2. Results and Discussion
2.1. Analysis of Mitochondrial D-Loop Region
Within the 776-nt D-loop fragment examined here, 56 nucleotides exhibited variations, including insertion and deletion, among the 118 giant grouper broodstocks (Table 1). Among those 56 nucleotide variations, 42 haplotypes can be identified (a single mutation site correspond to a single genotype). The nucleotide diversity (π) was 0.00773, and the haplotype diversity (HD) was 0.983 (Table 1). The genetic distance of haplotypes ranged between 0.215 and 0.0013, with an average of 0.0079 (Table 1). From 118 samples, the variation of nucleotides ranged between 16.684 and 1.0088 (average = 6.1304). These values indicate that the D-loop region used in this study is reliable for biogeographic analysis and sibling relationship determination.
|Table 1. Mitochondrial D-loop-based genetic diversity of giant groupers in Taiwan aquaculture industry.|
|Parameter to the Genetic Diversity|
|Length (base pair)||776|
|Maximum distance between each two haplotypes||0.0215|
|Minimum distance between each two haplotypes||0.0013|
|Mean distance between each two haplotypes||0.0079|
In other developed systems, either of two distinct genetic markers (the mitochondrial D-loop and multiallelic microsatellites) has been used to assess variation within populations and to identify individuals. Low variation in D-loop nucleotide sequences of this fish species from our investigation suggested that the broodstock inbreeding level in Taiwan is high.
2.2. Analysis of Giant Grouper Microsatellite Loci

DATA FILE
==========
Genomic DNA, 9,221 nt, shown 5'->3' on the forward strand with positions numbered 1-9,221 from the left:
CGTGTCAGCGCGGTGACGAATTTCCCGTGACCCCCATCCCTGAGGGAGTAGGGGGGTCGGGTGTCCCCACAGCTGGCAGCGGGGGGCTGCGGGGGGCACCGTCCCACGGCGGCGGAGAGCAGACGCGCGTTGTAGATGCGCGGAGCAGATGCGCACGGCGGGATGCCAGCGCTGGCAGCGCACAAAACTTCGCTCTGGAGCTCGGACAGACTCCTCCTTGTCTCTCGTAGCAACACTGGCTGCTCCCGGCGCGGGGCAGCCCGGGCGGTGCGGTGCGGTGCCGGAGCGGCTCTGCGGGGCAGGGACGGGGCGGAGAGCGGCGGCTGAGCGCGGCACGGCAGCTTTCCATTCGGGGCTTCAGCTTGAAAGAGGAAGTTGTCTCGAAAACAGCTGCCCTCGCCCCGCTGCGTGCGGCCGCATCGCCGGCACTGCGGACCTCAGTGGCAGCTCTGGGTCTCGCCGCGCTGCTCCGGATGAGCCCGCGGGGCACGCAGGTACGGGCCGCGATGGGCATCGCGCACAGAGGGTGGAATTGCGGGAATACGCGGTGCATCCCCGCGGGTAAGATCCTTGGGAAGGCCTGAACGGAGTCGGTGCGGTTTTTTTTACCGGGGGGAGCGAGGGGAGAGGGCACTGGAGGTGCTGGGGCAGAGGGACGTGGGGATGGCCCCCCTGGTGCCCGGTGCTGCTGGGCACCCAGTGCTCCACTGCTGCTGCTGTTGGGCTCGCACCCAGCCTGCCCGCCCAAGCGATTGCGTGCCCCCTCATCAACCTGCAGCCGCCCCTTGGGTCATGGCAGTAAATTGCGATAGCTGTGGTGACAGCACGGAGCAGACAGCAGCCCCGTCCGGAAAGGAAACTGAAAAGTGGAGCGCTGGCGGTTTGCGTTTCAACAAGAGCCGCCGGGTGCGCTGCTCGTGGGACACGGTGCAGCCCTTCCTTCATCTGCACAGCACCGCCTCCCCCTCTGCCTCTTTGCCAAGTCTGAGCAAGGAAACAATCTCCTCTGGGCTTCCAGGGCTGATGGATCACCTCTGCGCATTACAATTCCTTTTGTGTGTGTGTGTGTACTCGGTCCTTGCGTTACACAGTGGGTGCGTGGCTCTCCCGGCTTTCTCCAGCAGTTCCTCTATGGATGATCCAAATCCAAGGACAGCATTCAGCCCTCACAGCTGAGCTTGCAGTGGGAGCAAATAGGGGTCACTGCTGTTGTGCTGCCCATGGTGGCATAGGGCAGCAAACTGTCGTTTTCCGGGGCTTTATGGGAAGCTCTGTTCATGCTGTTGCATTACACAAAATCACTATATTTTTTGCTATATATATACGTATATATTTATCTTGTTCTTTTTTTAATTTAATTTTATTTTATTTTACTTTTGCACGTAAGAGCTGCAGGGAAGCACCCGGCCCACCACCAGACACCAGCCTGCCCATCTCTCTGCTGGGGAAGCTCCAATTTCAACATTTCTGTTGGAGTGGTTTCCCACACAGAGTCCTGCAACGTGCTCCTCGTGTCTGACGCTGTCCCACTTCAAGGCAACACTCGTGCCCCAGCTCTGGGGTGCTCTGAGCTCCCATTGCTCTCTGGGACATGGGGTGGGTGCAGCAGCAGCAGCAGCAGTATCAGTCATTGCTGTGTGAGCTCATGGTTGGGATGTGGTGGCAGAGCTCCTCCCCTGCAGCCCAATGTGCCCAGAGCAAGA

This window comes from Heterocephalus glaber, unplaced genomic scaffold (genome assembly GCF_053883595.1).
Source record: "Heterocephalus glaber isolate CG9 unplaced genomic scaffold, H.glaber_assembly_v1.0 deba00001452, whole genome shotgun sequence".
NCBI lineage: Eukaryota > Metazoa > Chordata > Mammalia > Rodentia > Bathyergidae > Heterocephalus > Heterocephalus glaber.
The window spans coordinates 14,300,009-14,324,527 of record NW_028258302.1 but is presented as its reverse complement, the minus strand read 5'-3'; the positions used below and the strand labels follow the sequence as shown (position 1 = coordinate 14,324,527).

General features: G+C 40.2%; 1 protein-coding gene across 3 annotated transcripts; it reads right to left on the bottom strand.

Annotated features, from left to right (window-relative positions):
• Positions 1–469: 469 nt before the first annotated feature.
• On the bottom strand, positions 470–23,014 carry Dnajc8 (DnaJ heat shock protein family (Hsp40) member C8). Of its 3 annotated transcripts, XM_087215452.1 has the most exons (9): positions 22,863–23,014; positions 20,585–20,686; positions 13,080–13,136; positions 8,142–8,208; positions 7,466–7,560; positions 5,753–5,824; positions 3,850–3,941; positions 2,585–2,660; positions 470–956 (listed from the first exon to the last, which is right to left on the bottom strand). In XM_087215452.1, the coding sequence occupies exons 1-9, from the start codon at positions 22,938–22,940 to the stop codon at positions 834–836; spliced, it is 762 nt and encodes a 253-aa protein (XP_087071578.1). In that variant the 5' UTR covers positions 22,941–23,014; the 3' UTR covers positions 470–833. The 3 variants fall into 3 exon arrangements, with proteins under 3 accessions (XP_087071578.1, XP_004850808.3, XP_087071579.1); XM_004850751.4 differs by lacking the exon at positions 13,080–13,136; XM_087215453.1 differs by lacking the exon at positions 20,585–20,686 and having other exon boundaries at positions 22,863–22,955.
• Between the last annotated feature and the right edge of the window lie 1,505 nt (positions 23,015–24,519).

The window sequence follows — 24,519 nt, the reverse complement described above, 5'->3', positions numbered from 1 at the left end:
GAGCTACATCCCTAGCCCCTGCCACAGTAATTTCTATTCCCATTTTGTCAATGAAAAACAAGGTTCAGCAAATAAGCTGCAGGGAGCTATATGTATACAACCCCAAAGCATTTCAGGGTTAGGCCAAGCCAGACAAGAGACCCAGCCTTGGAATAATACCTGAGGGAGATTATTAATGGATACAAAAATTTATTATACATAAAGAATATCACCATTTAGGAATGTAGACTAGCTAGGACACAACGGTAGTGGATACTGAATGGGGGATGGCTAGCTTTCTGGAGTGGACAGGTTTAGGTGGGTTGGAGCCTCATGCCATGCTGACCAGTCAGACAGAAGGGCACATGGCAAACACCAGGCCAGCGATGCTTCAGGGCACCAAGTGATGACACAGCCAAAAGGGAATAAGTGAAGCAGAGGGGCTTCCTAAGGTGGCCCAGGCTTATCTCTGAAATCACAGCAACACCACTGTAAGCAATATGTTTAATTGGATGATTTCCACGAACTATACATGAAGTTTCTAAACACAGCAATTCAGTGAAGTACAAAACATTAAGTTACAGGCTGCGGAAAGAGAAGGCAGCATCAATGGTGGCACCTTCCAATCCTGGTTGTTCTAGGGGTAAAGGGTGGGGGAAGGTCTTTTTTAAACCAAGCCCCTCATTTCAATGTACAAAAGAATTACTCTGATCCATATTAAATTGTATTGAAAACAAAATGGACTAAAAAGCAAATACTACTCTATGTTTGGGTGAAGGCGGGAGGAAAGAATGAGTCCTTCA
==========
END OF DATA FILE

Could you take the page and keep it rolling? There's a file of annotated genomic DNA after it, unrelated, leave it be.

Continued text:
Examination of the results for microsatellite loci in giant grouper (Table 2) revealed that there were only 21 amplifiable sequences. Those loci were analyzed for allele number, allele distribution, expected heterozygosity (EH), and observed heterozygosity (OH) (Table 2). Among those loci, six were shortlisted based on their high heterozygosity and variability, properties that were expected to permit reliable parentage relationship determinations with high distinguishability and low error probability. These six shortlisted loci included Efu19 (EH, 0.746063; OH, 0.8125), ELMS009 (EH, 0.77842; OH, 0.875), ELMS015 (EH, 0.83157; OH, 0.640625), RH_CA_2 (EH, 0.822466; OJ, 0.890625) and RH_GATA_3 (EH, 0.845349; OH, 0.828125) (Table 2) are all carry a high number of alleles and comply with Hardy-Weinberg Equilibrium.
|Table 2. Primers used for characterization of microsatellite loci in giant grouper.|
|Locus *||Accession Number||Repeat Motif||Primer Sequences (5′→3′)||Allele Size||Allele Number||Expected Heterozygosity (EH)||Observed Heterozygosity (OH)|
|Efu02 a||EU016533||(CA)n||F: CTGTCTCAGCTGATTTATGG||345–371||10||0.667815||0.484375|
|Efu06 a||EU016535||(GACA)n||F: CATTGTCATTGTTGCTGTTTCTGTC||308||1||0||0|
|Efu08 a||EU016537||(CA)n||F: TGGAGAAGCCTGTAGATTATTGTG||292–330||9||0.783465||0.796875|
|Efu18 a||EU016543||(CA)n||F: ACTGGCTCCCTTCTGTTCC||370–384||2||0.361713||0.4375|
|Efu19 a||EU016544||(CA)n||F: GGGCGGTAACCTCTCCAG||93–115||7||0.746063||0.8125|
|Efu41 a||EU016545||(CA)n||F: CAGCACGCAGTTTAATTTACCAG||243–249||2||0.353223||0.390625|
|ELMS009 b||EF607131||(CA)n||F: TTCCACAGCAATTAGCAGCA||260–278||8||0.77842||0.875|
|ELMS015 b||EF607136||(TG)n||F: AAGCTGAGCCGAATTTTTCA||335–369||12||0.83157||0.640625|
|Epaw3 c||EU684479||(GT)n||F: GTCGTGTCTGTGACCATGAG||72–76||2||0.503445||0|
|Epaw6 c||EU684482||(GT)n||F: ATGGTGTGGGAAAAGAGAGT||146–233||5||0.619218||0.453125|
|Epaw19 c||EU684495||(GT)n||F: AGGTGGCTTGTGTGTGTATT||243–247||3||0.215428||0.234375|
|Epaw34 c||EU684510||(TG)n||F: ACAGCACCTCTACCATGAAC||224–248||3||0.212968||0.078125|
|CA-2 d||AF539606||(CA)n||F: GACTTGATTCAGCAAAATAAAGATG||150–262||6||0.350271||0.0625|
|CA-3 d||AF539605||(CA)n||F: ATGTGACACGTTGACAGGCAAGT||300||1||0||0|
|CA-6 d||AF539608||(CA)n||F: GTGTTGCTGGGGTTACTAATGAAG||266–290||4||0.495325||0.5|
|RH_CA_1 e||DQ223785||(CA)n||F: CGAGATAAGCCCTGGTGAAA||376–388||3||0.452879||0.46875|
|RH_GATA_2 e||DQ223791||(GATA)n||F: CTCGACAGTGGACAAGGTCA||132||1||0||0|
|RH_CA_2 e||DQ223785||(CA)n||F: CTCGTTACCACATCGGGACT||135–175||13||0.822466||0.890625|